Kent Williams introduces this volume, and among other things reinforces just how well Sergio Toppi draws people, and even more notably how that skill crosses ethnic boundaries. Very few artists working in comics can so convincingly capture people of an ancestral origin other than their own, yet Toppi’s achieved that in every volume to date, and it’s equally the case with his Japanese people, compelling, dignified, human portraits revealing a personality. He surely used visual reference as a starting point, but the faces are so completely worked in with Toppi’s stylistic signatures that the portraits transcend the reference.

Because Toppi’s art is so boldly created and instantly imposing, it possibly means he’s under-rated as a writer. Running parallel to being able to draw people from other nations exceptionally, Toppi is a rare author able to channel the authentic voice of another culture. Divorced from the art, were the six stories here rendered as manga, you’d have no trouble believing they were genuine Japanese myths, yet only one is. There’s considerable variety to them, from the tragic beautiful poet of the first story to the closer following the strange life of an abandoned child, via a disgraced samurai, a family awaiting the return of their son, an honourable sword maker and a Ronin fallen on hard times. All are set well back in the past, all have a poignancy that touches the heart, and despite the occasional mystical intervention, all have something to say about the lives of ordinary people, be it their loneliness or cruelty.

If looking for flaws, the idea of the Ronin’s revenge on the community that enslaves and abuses him is too fanciful, straying from Toppi’s devotion to period authenticity, but it’s the earliest work here. That Toppi so often returned to Japan for inspiration perhaps suggests a feeling his 1976 effort could be bettered.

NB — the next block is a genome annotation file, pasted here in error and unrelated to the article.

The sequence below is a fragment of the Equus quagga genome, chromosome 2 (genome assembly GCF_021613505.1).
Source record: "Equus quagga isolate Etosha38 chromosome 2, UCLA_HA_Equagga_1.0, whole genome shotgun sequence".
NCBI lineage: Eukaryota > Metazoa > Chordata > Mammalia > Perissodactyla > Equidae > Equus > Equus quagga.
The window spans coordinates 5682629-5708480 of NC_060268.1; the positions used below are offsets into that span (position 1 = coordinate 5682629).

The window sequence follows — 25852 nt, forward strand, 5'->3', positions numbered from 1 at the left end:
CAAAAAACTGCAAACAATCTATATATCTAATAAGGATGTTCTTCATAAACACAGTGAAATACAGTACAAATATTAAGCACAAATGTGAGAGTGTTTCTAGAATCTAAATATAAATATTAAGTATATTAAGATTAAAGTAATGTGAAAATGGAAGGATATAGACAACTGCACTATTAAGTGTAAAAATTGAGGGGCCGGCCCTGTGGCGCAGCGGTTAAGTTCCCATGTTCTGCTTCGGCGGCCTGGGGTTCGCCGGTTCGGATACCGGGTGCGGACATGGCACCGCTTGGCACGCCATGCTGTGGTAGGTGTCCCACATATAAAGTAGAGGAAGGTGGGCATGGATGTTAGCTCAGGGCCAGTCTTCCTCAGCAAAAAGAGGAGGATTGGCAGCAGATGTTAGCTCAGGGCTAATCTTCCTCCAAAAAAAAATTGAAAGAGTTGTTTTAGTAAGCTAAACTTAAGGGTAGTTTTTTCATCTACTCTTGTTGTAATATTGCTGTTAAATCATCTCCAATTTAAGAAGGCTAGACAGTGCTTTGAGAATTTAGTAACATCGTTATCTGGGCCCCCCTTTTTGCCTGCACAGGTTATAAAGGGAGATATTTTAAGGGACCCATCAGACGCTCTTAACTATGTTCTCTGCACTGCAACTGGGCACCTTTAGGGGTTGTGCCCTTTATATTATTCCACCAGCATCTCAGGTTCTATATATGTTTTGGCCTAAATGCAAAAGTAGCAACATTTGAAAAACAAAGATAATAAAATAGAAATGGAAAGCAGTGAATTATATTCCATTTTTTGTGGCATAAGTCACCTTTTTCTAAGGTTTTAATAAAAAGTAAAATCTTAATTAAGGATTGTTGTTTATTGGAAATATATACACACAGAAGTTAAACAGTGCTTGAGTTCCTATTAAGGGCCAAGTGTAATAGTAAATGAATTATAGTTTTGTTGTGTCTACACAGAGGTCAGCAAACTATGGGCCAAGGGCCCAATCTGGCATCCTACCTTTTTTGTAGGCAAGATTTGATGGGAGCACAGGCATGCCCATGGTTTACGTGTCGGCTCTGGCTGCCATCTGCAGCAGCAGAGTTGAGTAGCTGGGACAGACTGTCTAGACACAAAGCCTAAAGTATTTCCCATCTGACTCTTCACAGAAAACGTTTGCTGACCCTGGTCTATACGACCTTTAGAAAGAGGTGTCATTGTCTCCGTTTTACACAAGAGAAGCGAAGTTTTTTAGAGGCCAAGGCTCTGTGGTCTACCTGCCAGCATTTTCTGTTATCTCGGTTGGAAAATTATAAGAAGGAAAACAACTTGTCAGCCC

‘Momotaro’ is the longest offering, and the deepest into Toppi’s career, beginning serialisation in 2001. It’s also the only genuine Japanese folk tale, following the life of an abandoned baby as he grows in knowledge and confidence, a little distanced from a society where demons walk as men and subjugate the population. Toppi alters a few aspects to provide greater realism, but it’s thrilling and moving, with art to drool over.

At some stage Magnetic Press made the decision to switch the cover they’d used for solicitations, but it still appears widely online. The actual cover is the demon samurai illustration with the portrait of the beautiful poet consigned to an internal welcoming illustration. The series continues Sharaz-De.